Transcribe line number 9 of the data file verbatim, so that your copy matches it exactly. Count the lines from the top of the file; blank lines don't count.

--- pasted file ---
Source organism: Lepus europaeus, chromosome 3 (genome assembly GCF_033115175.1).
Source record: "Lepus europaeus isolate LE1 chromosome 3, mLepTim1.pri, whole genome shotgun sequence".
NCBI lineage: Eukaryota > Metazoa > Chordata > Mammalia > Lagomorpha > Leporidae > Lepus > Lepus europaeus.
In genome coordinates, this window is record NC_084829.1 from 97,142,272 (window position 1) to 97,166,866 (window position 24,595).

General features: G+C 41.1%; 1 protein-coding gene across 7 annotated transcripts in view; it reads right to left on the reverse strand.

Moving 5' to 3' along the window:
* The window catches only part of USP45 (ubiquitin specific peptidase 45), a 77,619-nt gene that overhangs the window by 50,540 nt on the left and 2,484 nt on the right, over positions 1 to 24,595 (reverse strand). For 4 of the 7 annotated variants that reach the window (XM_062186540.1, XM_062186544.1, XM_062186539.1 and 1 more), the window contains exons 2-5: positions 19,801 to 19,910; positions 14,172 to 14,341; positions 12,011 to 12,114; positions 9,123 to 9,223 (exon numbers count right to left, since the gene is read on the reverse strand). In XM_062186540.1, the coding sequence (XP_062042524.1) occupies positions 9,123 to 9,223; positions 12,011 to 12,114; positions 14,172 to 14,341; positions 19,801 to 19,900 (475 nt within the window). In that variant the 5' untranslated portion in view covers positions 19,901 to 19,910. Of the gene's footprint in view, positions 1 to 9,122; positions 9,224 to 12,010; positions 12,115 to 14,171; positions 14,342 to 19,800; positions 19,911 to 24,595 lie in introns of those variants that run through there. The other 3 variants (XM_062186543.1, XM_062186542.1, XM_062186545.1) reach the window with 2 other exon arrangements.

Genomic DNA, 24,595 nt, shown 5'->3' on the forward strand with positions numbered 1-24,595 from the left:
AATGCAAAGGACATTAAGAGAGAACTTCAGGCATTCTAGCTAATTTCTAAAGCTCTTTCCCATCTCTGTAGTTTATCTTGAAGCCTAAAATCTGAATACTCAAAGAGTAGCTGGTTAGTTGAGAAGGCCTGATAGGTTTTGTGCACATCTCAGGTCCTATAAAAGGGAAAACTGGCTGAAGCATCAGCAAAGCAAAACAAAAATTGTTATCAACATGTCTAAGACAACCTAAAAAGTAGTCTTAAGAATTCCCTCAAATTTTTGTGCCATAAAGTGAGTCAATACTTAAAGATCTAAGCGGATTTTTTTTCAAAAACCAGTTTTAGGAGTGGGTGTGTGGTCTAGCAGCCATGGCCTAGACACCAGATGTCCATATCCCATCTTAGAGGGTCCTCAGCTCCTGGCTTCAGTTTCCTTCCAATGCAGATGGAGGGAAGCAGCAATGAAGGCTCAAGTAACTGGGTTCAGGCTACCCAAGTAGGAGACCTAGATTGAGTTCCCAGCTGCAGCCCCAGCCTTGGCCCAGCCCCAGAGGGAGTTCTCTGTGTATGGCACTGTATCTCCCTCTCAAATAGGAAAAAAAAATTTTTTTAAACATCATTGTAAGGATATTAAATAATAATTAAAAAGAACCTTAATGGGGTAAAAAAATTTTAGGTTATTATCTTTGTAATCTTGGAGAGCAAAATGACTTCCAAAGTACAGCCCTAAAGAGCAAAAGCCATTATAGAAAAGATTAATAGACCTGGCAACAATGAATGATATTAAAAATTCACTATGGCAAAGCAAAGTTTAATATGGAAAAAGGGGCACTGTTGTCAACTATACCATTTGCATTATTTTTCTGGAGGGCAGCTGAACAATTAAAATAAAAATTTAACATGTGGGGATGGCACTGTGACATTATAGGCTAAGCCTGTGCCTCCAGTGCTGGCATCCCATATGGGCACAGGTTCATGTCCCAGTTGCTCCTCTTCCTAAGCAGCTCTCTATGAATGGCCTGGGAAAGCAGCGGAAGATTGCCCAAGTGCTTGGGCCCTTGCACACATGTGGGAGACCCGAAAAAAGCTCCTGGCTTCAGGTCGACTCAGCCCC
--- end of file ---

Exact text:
AATGCAAAGGACATTAAGAGAGAACTTCAGGCATTCTAGCTAATTTCTAAAGCTCTTTCCCATCTCTGTAGTTTATCTTGAAGCCTAAAATCTGAATACTCAAAGAGTAGCTGGTTAGTTGAGAAGGCCTGATAGGTTTTGTGCACATCTCAGGTCCTATAAAAGGGAAAACTGGCTGAAGCATCAGCAAAGCAAAACAAAAATTGTTATCAACATGTCTAAGACAACCTAAAAAGTAGTCTTAAGAATTCCCTCAAATTTTTGTGCCATAAAGTGAGTCAATACTTAAAGATCTAAGCGGATTTTTTTTCAAAAACCAGTTTTAGGAGTGGGTGTGTGGTCTAGCAGCCATGGCCTAGACACCAGATGTCCATATCCCATCTTAGAGGGTCCTCAGCTCCTGGCTTCAGTTTCCTTCCAATGCAGATGGAGGGAAGCAGCAATGAAGGCTCAAGTAACTGGGTTCAGGCTACCCAAGTAGGAGACCTAGATTGAGTTCCCAGCTGCAGCCCCAGCCTTGGCCCAGCCCCAGAGGGAGTTCTCTGTGTATGGCACTGTATCTCCCTCTCAAATAGGAAAAAAAAATTTTTTTAAACATCATTGTAAGGATATTAAATAATAATTAAAAAGAACCTTAATGGGGTAAAAAAATTTTAGGTTATTATCTTTGTAATCTTGGAGAGCAAAATGACTTCCAAAGTACAGCCCTAAAGAGCAAAAGCCATTATAGAAAAGATTAATAGACCTGGCAACAATGAATGATATTAAAAATTCACTATGGCAAAGCAAAGTTTAATATGGAAAAAGGGGCACTGTTGTCAACTATACCATTTGCATTATTTTTCTGGAGGGCAGCTGAACAATTAAAATAAAAATTTAACATGTGGGGATGGCACTGTGACATTATAGGCTAAGCCTGTGCCTCCAGTGCTGGCATCCCATATGGGCACAGGTTCATGTCCCAGTTGCTCCTCTTCCTAAGCAGCTCTCTATGAATGGCCTGGGAAAGCAGCGGAAGATTGCCCAAGTGCTTGGGCCCTTGCACACATGTGGGAGACCCGAAAAAAGCTCCTGGCTTCAGGTCGACTCAGCCCC